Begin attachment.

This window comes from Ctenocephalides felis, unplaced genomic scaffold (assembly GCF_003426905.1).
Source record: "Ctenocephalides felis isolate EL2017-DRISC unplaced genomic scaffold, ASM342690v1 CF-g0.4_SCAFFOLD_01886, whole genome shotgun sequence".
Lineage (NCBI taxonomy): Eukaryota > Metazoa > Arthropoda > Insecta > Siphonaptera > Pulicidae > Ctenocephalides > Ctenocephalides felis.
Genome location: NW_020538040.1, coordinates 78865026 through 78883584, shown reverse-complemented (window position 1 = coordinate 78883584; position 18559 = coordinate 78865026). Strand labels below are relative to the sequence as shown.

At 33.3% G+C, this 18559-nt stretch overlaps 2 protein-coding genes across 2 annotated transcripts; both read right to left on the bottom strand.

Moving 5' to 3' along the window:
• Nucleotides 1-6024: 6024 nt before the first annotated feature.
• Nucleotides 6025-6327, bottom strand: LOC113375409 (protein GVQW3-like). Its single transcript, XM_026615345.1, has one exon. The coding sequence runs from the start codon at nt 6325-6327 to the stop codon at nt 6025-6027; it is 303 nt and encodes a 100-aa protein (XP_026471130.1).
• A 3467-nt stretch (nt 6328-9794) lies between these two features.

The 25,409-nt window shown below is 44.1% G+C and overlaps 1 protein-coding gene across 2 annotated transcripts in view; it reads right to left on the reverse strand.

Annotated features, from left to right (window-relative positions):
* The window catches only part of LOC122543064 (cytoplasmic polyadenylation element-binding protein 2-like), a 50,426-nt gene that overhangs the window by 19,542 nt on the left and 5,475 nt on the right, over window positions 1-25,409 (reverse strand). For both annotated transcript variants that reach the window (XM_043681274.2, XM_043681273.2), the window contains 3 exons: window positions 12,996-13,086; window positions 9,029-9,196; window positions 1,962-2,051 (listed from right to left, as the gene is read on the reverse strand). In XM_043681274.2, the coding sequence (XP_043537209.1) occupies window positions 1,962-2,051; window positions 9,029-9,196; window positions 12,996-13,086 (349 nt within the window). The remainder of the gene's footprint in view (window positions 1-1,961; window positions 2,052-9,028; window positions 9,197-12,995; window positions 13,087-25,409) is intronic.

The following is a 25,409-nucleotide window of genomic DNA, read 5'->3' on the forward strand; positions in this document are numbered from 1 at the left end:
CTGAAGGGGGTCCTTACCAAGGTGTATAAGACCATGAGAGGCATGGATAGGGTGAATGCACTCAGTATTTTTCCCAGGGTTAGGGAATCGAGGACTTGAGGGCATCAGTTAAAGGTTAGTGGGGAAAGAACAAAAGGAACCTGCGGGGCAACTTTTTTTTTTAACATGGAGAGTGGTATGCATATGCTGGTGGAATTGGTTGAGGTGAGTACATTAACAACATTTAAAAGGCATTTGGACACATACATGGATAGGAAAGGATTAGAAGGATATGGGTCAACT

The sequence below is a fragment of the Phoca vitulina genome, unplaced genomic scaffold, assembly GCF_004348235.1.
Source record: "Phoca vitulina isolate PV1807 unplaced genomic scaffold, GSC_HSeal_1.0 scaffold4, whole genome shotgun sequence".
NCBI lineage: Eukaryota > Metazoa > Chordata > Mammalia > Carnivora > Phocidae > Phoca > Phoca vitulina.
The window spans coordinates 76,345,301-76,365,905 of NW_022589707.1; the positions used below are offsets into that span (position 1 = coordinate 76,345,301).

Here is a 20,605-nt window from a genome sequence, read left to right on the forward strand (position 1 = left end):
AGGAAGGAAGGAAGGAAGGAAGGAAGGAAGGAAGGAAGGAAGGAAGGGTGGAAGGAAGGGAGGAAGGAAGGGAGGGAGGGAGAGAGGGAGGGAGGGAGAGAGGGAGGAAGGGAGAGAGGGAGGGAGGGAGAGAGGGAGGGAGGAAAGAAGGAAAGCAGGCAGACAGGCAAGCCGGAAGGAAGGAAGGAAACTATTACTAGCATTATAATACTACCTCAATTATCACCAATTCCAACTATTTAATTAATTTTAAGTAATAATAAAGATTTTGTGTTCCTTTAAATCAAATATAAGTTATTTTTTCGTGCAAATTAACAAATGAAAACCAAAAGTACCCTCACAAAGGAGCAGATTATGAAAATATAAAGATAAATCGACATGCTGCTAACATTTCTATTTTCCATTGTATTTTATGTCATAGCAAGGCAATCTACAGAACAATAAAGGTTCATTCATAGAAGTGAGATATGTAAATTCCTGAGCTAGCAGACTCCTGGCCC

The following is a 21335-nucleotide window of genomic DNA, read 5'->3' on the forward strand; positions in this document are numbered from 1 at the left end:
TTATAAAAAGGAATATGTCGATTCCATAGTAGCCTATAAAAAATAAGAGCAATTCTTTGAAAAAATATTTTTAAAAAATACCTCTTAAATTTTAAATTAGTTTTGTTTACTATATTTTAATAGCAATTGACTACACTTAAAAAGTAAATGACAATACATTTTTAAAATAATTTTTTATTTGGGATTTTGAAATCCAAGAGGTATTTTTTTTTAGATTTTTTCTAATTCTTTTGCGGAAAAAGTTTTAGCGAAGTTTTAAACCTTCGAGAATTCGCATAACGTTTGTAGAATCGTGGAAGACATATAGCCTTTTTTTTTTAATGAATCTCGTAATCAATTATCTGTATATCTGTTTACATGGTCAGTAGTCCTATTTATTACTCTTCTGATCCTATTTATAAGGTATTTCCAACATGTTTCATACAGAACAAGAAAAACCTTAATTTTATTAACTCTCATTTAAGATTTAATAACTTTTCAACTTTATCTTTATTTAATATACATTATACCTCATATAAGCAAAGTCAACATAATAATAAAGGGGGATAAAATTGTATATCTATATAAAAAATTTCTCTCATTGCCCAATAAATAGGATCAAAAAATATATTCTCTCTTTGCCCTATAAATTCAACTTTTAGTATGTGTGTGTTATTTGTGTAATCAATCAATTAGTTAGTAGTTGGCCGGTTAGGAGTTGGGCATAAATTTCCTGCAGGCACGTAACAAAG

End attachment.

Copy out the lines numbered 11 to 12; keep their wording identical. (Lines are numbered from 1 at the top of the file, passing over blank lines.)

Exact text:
Annotated features, from left to right (window-relative positions):
* The window catches only part of LOC122543064 (cytoplasmic polyadenylation element-binding protein 2-like), a 50,426-nt gene that overhangs the window by 19,542 nt on the left and 5,475 nt on the right, over window positions 1-25,409 (reverse strand). For both annotated transcript variants that reach the window (XM_043681274.2, XM_043681273.2), the window contains 3 exons: window positions 12,996-13,086; window positions 9,029-9,196; window positions 1,962-2,051 (listed from right to left, as the gene is read on the reverse strand). In XM_043681274.2, the coding sequence (XP_043537209.1) occupies window positions 1,962-2,051; window positions 9,029-9,196; window positions 12,996-13,086 (349 nt within the window). The remainder of the gene's footprint in view (window positions 1-1,961; window positions 2,052-9,028; window positions 9,197-12,995; window positions 13,087-25,409) is intronic.